Back in February 2019 I joined the Writers Plot Readers Read writing group which was hosted by the Writers Plot Bookshop in Upper Hutt New Zealand. The first writing challenge I encountered, lead to the short story “The Language of Flowers”. Later in the year we were issued with a new challenge. This was to write a story from the point of view of another character from one of our previous stories. By this time I had several stories under my belt but didn’t think that re-writing them from a different character’s perspective would do the stories any favours. The quandary was; what to write? Then it struck me. How would a character in a story feel if they were written out? During my initial planning and first drafts of “The Language of Flowers” I had a Magpie character. As the story evolved I couldn’t get this character to work and so left them out of the story. I was sure the magpie would be pretty pissed off by this and so I annotated the original story plan, added sketches, then had the magpie write a complaint letter.

Story Plan - Slightly Modified

The Magpie’s Complaint

The Magpie
C/o The Silver Birch on the North Side of the Field
5th October 2019
To the Author

RE: Dropping me from “The Language of Flowers” story

I want to express my outrage at being dropped from the February Writing challenge story, “The Language of Flowers.” I was quite happy being involved in the story up until the third version when you suddenly decided to throw me out in favour of keeping the cat and letting that ditsy bimbo, Ushira have all the glory for changing the colours of all the flowers in the world. That was going to be my role!!!

In your planning sheet, you had the nerve to write all sorts of disparaging comments about me. And then draw a stupid picture of me as a noisy, obnoxious, over-opinionated character squawking insults at everybody. I notice you go pretty easy on the Cat. You say I don’t add any value to the story. In the initial versions I had a pivotal role. If anyone fails to pull their weight, it’s that cat. He spends most of his time asleep, and when he is awake he’s just making pleasing noises with no substance to them. Just like a cat. A shape changing cat? I think you just invented this aspect so you could score some cheap points by using the cat in the story while not actually having any real role for him to play. If you hadn’t been suckered in by the usual cat attraction that seems to muzzy the brains of you humans, I would have had the lead role and could have done it without needing to change shape.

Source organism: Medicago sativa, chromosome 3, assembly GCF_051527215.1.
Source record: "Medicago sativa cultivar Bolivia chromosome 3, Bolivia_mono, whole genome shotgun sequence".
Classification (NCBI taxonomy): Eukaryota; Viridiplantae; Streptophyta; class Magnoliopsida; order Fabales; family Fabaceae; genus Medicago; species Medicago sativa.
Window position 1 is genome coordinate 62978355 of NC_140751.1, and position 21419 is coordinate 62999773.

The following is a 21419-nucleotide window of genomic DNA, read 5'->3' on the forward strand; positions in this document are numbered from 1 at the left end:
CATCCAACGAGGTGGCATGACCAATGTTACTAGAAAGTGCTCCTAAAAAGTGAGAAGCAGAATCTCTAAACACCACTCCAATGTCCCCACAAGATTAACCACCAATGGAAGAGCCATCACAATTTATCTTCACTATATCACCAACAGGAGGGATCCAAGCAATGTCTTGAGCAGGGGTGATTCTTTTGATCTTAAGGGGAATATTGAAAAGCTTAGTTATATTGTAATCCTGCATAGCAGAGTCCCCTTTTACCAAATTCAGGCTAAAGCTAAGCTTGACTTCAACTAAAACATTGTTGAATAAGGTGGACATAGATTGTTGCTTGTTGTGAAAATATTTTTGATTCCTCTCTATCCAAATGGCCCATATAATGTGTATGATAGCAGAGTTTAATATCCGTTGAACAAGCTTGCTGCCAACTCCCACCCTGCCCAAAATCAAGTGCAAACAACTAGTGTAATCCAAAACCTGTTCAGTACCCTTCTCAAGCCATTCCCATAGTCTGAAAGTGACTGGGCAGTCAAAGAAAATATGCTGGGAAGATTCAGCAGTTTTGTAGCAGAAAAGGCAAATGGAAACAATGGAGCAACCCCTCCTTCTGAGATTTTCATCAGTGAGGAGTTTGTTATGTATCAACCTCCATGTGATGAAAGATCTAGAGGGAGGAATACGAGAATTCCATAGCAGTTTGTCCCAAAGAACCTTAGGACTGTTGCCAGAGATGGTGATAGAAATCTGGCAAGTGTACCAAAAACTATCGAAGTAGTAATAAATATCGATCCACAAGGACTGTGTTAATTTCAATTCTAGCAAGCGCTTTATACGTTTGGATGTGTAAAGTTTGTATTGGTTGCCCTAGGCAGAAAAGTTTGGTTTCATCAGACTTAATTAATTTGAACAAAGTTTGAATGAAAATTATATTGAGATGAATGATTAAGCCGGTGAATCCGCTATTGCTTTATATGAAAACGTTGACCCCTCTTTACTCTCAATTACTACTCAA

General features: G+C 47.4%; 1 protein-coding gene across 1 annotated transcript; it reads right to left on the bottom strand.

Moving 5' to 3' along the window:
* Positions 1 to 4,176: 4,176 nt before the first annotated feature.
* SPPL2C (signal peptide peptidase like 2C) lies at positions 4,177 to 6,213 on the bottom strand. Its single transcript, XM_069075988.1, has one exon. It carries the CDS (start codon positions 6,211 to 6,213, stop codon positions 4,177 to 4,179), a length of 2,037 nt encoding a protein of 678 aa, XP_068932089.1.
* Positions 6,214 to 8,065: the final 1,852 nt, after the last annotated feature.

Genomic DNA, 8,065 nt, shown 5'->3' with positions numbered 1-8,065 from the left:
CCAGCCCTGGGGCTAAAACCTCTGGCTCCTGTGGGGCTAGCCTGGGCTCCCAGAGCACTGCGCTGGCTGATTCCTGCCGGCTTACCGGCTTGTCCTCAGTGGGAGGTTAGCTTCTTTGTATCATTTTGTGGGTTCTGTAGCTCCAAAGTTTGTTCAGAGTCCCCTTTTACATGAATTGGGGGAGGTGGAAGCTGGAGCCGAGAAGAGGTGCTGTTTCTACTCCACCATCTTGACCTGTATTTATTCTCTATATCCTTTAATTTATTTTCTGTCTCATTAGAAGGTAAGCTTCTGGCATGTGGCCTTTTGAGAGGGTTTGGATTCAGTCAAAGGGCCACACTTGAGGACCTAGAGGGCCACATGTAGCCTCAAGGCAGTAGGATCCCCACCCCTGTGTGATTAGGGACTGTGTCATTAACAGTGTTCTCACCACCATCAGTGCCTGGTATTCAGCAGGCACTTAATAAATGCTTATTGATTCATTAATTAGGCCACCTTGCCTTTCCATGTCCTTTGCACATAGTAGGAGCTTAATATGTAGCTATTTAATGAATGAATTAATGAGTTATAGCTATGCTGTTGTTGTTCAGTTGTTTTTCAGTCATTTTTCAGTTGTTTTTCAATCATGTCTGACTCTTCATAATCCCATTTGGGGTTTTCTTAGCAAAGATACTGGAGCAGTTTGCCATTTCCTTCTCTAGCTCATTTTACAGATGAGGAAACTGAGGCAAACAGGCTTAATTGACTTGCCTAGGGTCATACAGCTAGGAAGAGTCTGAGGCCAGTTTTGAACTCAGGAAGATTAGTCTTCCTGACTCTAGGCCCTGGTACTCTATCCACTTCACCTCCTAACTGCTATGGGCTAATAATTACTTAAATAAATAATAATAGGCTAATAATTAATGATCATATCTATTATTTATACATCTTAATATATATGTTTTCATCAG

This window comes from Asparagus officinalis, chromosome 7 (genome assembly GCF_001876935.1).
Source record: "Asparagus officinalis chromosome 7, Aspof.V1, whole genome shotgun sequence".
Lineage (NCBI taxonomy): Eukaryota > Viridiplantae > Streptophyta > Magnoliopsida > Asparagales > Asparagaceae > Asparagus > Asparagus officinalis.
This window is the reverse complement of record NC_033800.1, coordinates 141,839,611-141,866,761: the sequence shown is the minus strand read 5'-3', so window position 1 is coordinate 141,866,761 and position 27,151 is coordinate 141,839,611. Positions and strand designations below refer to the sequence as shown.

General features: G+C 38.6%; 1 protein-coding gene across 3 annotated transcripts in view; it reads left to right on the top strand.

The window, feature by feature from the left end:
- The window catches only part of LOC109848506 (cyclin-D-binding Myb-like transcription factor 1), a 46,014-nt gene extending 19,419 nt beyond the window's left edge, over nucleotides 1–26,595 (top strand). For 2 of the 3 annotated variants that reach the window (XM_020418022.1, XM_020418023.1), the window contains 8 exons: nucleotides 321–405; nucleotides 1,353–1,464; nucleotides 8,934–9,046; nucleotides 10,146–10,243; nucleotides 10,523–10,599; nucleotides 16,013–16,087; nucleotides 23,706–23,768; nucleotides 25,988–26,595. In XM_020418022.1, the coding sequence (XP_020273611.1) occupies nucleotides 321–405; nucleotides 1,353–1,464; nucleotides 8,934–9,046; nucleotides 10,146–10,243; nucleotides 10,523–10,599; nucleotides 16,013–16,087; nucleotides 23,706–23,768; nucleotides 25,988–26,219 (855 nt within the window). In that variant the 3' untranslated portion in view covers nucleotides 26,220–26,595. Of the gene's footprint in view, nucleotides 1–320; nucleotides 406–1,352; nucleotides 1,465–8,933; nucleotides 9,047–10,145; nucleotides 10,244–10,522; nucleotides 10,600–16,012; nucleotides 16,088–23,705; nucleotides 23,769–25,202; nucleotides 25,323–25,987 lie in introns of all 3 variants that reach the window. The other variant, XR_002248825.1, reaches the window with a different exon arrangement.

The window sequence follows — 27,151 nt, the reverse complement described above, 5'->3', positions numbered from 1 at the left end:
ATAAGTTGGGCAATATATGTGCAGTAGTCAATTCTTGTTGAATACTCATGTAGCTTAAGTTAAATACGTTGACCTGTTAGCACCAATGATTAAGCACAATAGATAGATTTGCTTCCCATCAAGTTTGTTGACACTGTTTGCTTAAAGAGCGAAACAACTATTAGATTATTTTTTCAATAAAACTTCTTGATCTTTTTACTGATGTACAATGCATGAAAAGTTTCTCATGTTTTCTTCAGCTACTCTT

In your notes you portray me as the “Trickster.” I’m fine with that and this is consistent with the common character stereotype given to magpies. There is nothing wrong with using clichés as a form of storytelling short-hand. But then you went and gave the cat the title “the Spirit of Aspirational Goals.” What? Who has ever heard of a cat being associated with having aspirations? They don’t have any. They just lie around all day, do nothing useful, and spend their awake time sponging off anyone around. Evidently you haven’t a clue about how to work with common cultural stereotypes. This looks like a desperate “shoe-horn” job to me.

At the bottom of your notes you had some comments that rather stung. In particular you suggested I was a side-kick supporting character? Side-kick for the Cat? You have got to be joking. It would be me doing all the running around doing stuff while that smarmy little good-for nothing would just sit around “conceptualising” and gain all the credit.

As you can tell I’m pretty angry about your treatment of me in the creation of your story. I would appreciate it if you showed a bit more respect for your characters when you write your next story.

Thank you.

The Magpie (The Trickster)


If you’d like the story as a pdf, you can find it here:

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The story “The Magpie’s Complaint” is the Copyright of Hamish Trolove 2019.